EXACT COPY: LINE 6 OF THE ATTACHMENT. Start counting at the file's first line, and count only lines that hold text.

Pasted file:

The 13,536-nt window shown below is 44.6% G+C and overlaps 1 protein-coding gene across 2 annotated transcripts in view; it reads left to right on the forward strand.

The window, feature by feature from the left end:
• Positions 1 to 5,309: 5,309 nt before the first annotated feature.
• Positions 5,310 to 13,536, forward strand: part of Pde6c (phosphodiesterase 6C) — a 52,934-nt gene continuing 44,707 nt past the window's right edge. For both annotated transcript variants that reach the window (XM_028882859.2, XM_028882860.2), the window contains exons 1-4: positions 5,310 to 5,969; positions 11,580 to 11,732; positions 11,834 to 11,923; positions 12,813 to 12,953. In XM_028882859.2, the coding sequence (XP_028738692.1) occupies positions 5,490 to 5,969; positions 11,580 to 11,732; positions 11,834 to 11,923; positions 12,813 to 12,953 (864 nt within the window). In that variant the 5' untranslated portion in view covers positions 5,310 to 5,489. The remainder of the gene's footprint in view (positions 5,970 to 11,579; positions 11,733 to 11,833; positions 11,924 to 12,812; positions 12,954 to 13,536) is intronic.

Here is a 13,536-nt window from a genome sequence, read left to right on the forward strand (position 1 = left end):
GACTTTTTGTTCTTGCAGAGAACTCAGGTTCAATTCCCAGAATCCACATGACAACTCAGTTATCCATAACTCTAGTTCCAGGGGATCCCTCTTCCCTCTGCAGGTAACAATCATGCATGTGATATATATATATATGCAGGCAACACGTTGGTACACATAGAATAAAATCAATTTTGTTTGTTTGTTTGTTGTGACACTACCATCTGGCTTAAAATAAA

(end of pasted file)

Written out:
GACTTTTTGTTCTTGCAGAGAACTCAGGTTCAATTCCCAGAATCCACATGACAACTCAGTTATCCATAACTCTAGTTCCAGGGGATCCCTCTTCCCTCTGCAGGTAACAATCATGCATGTGATATATATATATATGCAGGCAACACGTTGGTACACATAGAATAAAATCAATTTTGTTTGTTTGTTTGTTGTGACACTACCATCTGGCTTAAAATAAA